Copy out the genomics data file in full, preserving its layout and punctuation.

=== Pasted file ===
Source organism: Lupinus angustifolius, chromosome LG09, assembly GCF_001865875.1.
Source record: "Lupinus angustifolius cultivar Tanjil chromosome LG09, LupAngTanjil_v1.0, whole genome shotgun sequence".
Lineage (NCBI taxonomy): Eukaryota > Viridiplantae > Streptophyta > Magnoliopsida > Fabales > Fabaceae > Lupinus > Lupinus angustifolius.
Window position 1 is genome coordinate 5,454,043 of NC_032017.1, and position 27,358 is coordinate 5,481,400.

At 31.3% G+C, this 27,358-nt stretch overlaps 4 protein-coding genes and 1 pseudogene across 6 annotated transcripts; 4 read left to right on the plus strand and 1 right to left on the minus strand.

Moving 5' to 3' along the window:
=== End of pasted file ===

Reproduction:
Source organism: Lupinus angustifolius, chromosome LG09, assembly GCF_001865875.1.
Source record: "Lupinus angustifolius cultivar Tanjil chromosome LG09, LupAngTanjil_v1.0, whole genome shotgun sequence".
Lineage (NCBI taxonomy): Eukaryota > Viridiplantae > Streptophyta > Magnoliopsida > Fabales > Fabaceae > Lupinus > Lupinus angustifolius.
Window position 1 is genome coordinate 5,454,043 of NC_032017.1, and position 27,358 is coordinate 5,481,400.

At 31.3% G+C, this 27,358-nt stretch overlaps 4 protein-coding genes and 1 pseudogene across 6 annotated transcripts; 4 read left to right on the plus strand and 1 right to left on the minus strand.

Moving 5' to 3' along the window: